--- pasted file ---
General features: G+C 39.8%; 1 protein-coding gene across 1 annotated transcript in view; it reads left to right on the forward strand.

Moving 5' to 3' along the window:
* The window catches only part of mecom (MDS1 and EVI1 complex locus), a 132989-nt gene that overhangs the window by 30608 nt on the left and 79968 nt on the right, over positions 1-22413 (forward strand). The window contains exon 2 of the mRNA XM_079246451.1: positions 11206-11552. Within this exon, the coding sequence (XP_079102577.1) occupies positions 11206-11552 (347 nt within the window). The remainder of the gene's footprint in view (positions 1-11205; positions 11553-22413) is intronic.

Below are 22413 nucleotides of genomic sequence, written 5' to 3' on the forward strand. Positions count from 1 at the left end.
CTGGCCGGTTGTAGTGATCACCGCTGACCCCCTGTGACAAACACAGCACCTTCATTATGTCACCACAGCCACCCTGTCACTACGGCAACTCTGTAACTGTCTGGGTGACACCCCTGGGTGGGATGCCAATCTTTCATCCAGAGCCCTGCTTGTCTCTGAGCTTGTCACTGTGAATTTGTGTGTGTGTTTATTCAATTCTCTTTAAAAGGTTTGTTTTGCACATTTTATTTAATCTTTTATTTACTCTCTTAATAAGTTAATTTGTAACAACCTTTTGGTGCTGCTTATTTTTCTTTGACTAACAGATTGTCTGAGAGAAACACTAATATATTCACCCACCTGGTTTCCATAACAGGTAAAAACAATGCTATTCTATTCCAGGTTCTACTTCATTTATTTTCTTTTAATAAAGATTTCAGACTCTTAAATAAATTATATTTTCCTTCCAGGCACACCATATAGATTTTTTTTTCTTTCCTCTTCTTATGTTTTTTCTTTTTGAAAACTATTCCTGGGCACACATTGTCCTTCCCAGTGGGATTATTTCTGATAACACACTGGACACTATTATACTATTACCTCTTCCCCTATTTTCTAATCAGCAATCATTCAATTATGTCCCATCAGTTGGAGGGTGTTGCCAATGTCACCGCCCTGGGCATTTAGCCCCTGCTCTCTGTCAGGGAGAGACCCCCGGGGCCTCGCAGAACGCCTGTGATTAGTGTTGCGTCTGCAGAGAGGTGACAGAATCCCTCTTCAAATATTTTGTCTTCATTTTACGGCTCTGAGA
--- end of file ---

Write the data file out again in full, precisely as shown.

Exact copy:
General features: G+C 39.8%; 1 protein-coding gene across 1 annotated transcript in view; it reads left to right on the forward strand.

Moving 5' to 3' along the window:
* The window catches only part of mecom (MDS1 and EVI1 complex locus), a 132989-nt gene that overhangs the window by 30608 nt on the left and 79968 nt on the right, over positions 1-22413 (forward strand). The window contains exon 2 of the mRNA XM_079246451.1: positions 11206-11552. Within this exon, the coding sequence (XP_079102577.1) occupies positions 11206-11552 (347 nt within the window). The remainder of the gene's footprint in view (positions 1-11205; positions 11553-22413) is intronic.

Below are 22413 nucleotides of genomic sequence, written 5' to 3' on the forward strand. Positions count from 1 at the left end.
CTGGCCGGTTGTAGTGATCACCGCTGACCCCCTGTGACAAACACAGCACCTTCATTATGTCACCACAGCCACCCTGTCACTACGGCAACTCTGTAACTGTCTGGGTGACACCCCTGGGTGGGATGCCAATCTTTCATCCAGAGCCCTGCTTGTCTCTGAGCTTGTCACTGTGAATTTGTGTGTGTGTTTATTCAATTCTCTTTAAAAGGTTTGTTTTGCACATTTTATTTAATCTTTTATTTACTCTCTTAATAAGTTAATTTGTAACAACCTTTTGGTGCTGCTTATTTTTCTTTGACTAACAGATTGTCTGAGAGAAACACTAATATATTCACCCACCTGGTTTCCATAACAGGTAAAAACAATGCTATTCTATTCCAGGTTCTACTTCATTTATTTTCTTTTAATAAAGATTTCAGACTCTTAAATAAATTATATTTTCCTTCCAGGCACACCATATAGATTTTTTTTTCTTTCCTCTTCTTATGTTTTTTCTTTTTGAAAACTATTCCTGGGCACACATTGTCCTTCCCAGTGGGATTATTTCTGATAACACACTGGACACTATTATACTATTACCTCTTCCCCTATTTTCTAATCAGCAATCATTCAATTATGTCCCATCAGTTGGAGGGTGTTGCCAATGTCACCGCCCTGGGCATTTAGCCCCTGCTCTCTGTCAGGGAGAGACCCCCGGGGCCTCGCAGAACGCCTGTGATTAGTGTTGCGTCTGCAGAGAGGTGACAGAATCCCTCTTCAAATATTTTGTCTTCATTTTACGGCTCTGAGA